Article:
The Iowa Utilities Board meets this morning to decide whether to approve a new coal-fired power plant in Marshalltown.
I’ve written before about how our state should focus on energy efficiency, conservation and new electricity generation through renewable sources, rather than expanding the use of coal, which has to be imported into Iowa and carries with it huge environmental and public-health costs.
The Iowa Medical Society and other public-health advocates have also made a strong case against the proposed coal-fired plants in Marshalltown and Waterloo. This op-ed piece by Maureen McCue explains why:
Each proposed coal plant would likely emit around 100 pounds of mercury a year, much of which would end up in our lakes and streams, and eventually, our bodies. The Environmental Protection Agency states that “on balance, mercury from coal-fired utilities is the hazardous air pollutant of greatest potential public-health concern.”
In expressing their concern about coal-fired power plants, Texas’ Catholic bishops noted that mercury poses a particular risk to “unborn life.” Thousands of women of child-bearing age have elevated levels of toxic mercury in their blood, which could lead to reduced IQ and neurologic impairment in their children.
Many of Iowa’s waterways, including parts of the Cedar, Upper Iowa and Mississippi rivers have fish-consumption advisories warning Iowans not to eat more than one meal a week because of elevated mercury levels. The Idaho governor, a Republican, banned coal plants in his state because “the health implications of mercury emissions from coal-fired power plants far outweigh any economic benefits.”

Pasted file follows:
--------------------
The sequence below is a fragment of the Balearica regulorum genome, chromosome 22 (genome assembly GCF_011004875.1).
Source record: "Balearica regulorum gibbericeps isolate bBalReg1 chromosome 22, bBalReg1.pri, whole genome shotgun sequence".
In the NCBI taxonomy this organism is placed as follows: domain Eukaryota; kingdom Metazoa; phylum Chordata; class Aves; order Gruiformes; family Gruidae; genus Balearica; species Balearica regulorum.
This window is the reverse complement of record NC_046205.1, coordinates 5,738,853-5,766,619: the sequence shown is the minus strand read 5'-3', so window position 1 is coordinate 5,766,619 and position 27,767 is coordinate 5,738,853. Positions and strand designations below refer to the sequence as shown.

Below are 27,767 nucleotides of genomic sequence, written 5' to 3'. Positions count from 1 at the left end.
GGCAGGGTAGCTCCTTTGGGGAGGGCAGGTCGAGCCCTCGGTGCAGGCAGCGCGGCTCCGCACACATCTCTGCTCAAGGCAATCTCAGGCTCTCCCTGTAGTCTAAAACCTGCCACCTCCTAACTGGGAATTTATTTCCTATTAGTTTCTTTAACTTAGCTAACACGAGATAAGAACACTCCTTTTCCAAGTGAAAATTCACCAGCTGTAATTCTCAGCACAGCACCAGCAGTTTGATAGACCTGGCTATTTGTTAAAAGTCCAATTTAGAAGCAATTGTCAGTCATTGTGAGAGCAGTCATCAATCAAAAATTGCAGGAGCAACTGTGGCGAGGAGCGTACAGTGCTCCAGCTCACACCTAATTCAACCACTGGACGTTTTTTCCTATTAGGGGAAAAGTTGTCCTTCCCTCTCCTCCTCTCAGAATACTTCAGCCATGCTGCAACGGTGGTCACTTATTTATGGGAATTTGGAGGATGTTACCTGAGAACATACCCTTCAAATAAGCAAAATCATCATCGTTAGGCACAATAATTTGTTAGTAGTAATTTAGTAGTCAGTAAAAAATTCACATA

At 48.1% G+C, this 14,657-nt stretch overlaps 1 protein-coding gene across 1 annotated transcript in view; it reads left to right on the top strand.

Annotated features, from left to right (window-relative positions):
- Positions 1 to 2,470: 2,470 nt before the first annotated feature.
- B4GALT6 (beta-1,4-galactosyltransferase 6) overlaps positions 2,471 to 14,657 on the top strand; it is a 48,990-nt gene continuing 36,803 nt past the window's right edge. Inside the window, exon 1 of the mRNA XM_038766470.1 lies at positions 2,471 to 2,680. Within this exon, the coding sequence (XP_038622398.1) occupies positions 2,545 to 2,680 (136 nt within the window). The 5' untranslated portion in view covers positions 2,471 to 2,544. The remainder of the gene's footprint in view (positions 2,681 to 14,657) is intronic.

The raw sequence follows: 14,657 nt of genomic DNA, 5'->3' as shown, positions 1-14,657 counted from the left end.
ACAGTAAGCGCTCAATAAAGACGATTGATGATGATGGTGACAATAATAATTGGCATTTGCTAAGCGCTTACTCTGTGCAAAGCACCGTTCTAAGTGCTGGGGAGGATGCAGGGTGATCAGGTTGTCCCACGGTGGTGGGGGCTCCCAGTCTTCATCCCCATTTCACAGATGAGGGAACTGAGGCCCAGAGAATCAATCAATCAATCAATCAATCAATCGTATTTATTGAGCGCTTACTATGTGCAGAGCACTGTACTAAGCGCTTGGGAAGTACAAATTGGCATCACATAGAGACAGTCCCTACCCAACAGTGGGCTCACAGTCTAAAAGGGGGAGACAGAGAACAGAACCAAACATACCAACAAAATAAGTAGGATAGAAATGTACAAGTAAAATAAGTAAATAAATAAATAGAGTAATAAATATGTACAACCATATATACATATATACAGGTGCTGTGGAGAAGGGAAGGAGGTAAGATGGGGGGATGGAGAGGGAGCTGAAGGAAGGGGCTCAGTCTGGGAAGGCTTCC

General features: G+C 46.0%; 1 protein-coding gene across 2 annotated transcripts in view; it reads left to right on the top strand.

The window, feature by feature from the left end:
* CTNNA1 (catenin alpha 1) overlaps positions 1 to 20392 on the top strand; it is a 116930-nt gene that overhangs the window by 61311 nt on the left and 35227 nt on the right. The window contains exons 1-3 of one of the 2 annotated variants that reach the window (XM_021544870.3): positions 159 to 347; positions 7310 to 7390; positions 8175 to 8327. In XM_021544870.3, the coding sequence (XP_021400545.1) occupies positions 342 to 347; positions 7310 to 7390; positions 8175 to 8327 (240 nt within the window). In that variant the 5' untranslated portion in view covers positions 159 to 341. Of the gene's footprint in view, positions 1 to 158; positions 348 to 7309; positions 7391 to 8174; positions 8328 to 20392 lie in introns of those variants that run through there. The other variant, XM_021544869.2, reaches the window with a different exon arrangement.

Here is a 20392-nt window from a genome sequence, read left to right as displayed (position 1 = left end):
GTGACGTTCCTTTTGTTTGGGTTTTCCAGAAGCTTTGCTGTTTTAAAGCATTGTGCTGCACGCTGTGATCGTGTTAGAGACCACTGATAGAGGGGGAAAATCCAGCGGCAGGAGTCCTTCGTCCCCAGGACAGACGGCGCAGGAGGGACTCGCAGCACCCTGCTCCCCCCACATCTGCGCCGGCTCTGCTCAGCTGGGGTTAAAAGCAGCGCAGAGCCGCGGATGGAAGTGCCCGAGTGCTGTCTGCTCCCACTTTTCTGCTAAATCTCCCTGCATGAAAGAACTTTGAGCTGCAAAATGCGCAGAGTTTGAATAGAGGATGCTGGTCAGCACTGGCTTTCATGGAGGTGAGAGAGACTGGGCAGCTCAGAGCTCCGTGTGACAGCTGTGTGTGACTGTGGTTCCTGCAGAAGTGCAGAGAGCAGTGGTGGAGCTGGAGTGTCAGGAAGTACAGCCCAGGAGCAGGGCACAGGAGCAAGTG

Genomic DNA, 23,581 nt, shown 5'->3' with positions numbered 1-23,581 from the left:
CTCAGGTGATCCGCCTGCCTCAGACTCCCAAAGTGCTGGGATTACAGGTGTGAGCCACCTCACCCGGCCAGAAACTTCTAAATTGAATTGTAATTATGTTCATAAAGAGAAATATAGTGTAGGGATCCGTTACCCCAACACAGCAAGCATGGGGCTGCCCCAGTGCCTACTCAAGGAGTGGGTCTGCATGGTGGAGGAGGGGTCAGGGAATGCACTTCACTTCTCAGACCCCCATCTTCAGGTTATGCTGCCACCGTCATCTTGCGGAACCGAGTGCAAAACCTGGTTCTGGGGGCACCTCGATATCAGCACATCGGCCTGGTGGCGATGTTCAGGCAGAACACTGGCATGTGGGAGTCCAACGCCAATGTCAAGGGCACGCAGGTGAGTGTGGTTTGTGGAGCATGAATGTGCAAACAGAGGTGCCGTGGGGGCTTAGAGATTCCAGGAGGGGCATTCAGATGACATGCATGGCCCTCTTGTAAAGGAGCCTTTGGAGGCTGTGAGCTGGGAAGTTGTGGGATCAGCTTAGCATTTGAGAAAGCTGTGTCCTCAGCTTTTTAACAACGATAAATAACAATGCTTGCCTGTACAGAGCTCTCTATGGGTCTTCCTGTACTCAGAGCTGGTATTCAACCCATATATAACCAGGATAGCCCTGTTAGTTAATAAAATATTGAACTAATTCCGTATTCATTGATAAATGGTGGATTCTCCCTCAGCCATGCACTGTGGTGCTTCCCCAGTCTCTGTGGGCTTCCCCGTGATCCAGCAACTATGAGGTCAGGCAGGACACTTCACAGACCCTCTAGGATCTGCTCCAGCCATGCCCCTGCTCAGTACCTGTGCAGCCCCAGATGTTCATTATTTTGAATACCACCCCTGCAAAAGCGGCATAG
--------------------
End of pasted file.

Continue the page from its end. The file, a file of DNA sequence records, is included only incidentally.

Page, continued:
The EPA’s own scientific advisory board, the American Medical Association, the American Lung Association and other health organizations have challenged current air-quality standards, such as those for fine-particulate matter, as insufficient to protect public health. Coal plants, which contribute to ozone and smog, are responsible for hundreds of premature deaths a year, increasing asthma hospitalizations, other respiratory ailments and cardiac disease.
The American Academy of Pediatrics noted that young children are particularly susceptible because their lungs aren’t fully formed and they spend a greater percentage of time outdoors.
The Des Moines Register’s editorial board came out against the coal-fired plant in Marshalltown but has been printing guest opinion pieces and letters to the editor on both sides.
Links to many of the Des Moines Register’s editorials and op-ed pieces for or against the Marshalltown plant can be found by clicking here (there’s a “related stories” bar on the right-hand side of the screen).
I’ve noticed that supporters of this project are trying to have it both ways. On the one hand, local supporters and representatives of organized labor talk about how many jobs will be created by the construction and operation of the new plant.
On the other hand, supporters say not to worry about increased greenhouse gas emissions from the new plant, because once it is built, Alliant will take offline or renovate older, less efficient facilities. If economic gains in Marshalltown come at the expense of other communities where Allliant facilities are located, doesn’t that suggest that Iowa’s economy on the whole would not benefit from this plant?
Here’s hoping the Iowa Utilities Board will reject the proposal. The rumor mill says it will be a 2-1 decision, with John Norris casting the decisive vote one way or another.